Thursday, January 1, 2009

Rights Groups Decry Madoff Confinement as ‘Barbaric’

by Dorcus Regulsorex, TYDN Staff Writer
NEW YORK -- (TYDN) The American Civil Liberties Union, Amnesty International and other rights groups decried as "barbaric" a magistrate judge's order confining disgraced financier Bernard Madoff to his $7 million luxury Manhattan apartment as he awaits trial on financial fraud charges.

Madoff, 70, a former Nasdaq stock market chairman, has become one of the most vilified people in America since his arrest weeks ago on allegations he allegedly plundered $50 billion from investors.

A federal magistrate judge had allowed Madoff to leave his 10,000-square-foot apartment during the day as a condition of his $10 million bail. But U.S. Magistrate Judge Theodore H. Katz, who legal experts said was a tough but fair jurist, eliminated the curfew and instead confined Madoff to his apartment as prosecutors ready their fraud case against him.

Legal experts said the increased bail measure was Draconian and underscored that, for the first time, the government was getting serious about punishing white-collar criminals.

Rights groups, however, said the government was going too far.

"This Guantanamo Bay-style incarceration of Mr. Madoff is barbaric and shocks the conscience," ACLU executive director Anthony Romero said in an exclusive interview with TheYellowDailyNews. "What's next? Are they going to cattle prod him?"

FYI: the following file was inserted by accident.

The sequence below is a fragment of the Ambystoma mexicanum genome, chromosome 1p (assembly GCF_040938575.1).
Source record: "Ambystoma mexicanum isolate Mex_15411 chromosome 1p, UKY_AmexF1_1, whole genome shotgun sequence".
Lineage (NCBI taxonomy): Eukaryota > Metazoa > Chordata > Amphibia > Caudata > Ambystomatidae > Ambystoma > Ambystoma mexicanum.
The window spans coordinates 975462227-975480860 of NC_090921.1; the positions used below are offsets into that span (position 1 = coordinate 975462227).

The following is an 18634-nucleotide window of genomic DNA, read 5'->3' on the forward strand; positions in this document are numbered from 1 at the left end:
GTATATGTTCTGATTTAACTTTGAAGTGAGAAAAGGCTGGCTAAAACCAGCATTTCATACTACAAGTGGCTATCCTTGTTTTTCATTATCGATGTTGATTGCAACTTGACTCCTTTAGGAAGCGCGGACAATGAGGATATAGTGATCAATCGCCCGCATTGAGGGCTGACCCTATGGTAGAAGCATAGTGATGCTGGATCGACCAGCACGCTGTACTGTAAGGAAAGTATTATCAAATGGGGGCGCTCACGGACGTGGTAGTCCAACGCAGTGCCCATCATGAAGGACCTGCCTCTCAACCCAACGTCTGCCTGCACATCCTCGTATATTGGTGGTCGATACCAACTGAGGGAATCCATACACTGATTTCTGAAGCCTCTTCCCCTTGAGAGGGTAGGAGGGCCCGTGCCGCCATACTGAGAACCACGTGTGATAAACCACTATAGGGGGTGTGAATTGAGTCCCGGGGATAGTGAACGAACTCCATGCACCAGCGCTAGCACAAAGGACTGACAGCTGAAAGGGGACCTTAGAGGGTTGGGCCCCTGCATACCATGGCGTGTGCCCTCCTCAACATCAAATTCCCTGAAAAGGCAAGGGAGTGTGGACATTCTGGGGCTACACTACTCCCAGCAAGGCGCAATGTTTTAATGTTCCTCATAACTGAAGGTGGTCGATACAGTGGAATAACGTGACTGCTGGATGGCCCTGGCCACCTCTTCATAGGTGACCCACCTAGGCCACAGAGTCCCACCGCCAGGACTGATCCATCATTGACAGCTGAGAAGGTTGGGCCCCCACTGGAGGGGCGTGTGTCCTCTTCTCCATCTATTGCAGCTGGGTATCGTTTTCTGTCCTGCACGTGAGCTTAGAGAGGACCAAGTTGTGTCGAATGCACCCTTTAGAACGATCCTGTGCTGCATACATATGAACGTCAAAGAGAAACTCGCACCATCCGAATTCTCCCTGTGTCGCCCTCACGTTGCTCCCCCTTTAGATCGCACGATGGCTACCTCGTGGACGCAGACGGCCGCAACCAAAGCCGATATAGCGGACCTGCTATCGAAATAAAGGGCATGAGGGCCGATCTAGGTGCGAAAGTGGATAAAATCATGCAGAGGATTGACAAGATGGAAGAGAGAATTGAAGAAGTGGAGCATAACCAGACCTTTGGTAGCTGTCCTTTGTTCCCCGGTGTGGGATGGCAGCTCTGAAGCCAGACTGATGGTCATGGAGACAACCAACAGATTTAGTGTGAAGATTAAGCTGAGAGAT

Madoff's lawyer, Ira Lee Sorkin, said in an exclusive interview with TheYellowDailyNews that he would appeal the confinement order all the way to the U.S. Supreme Court.

"That my client is not free to travel to his dozens of homes across the globe is an injustice of the highest order," Sorkin said. "Christ, Mr. Madoff ran out of caviar on New Year's Eve and couldn't even leave to get more. This is outrageous."

Amnesty International and Human Rights Watch concurred. In a joint statement, the groups asked: "When will these Gestapo tactics end?"

Rights groups expressed alarm that Madoff's bail conditions have been gradually increased as angry investors who lost billions seek information about what happened to money they thought was safely invested with someone who was widely respected on Wall Street. Just weeks ago, Madoff was released on $10 million bail only on the signature of he and his wife.

Authorities say Madoff confessed to family members that he had for years been paying returns to certain investors out of the principal received from others until he had only $200 million to $300 million remaining.

The charge against Madoff carries a potential penalty of up to 20 years in prison, but judges are not bound by federal sentencing guidelines. Other charges could be added as the case is presented to a grand jury.

Photo: Shiny Things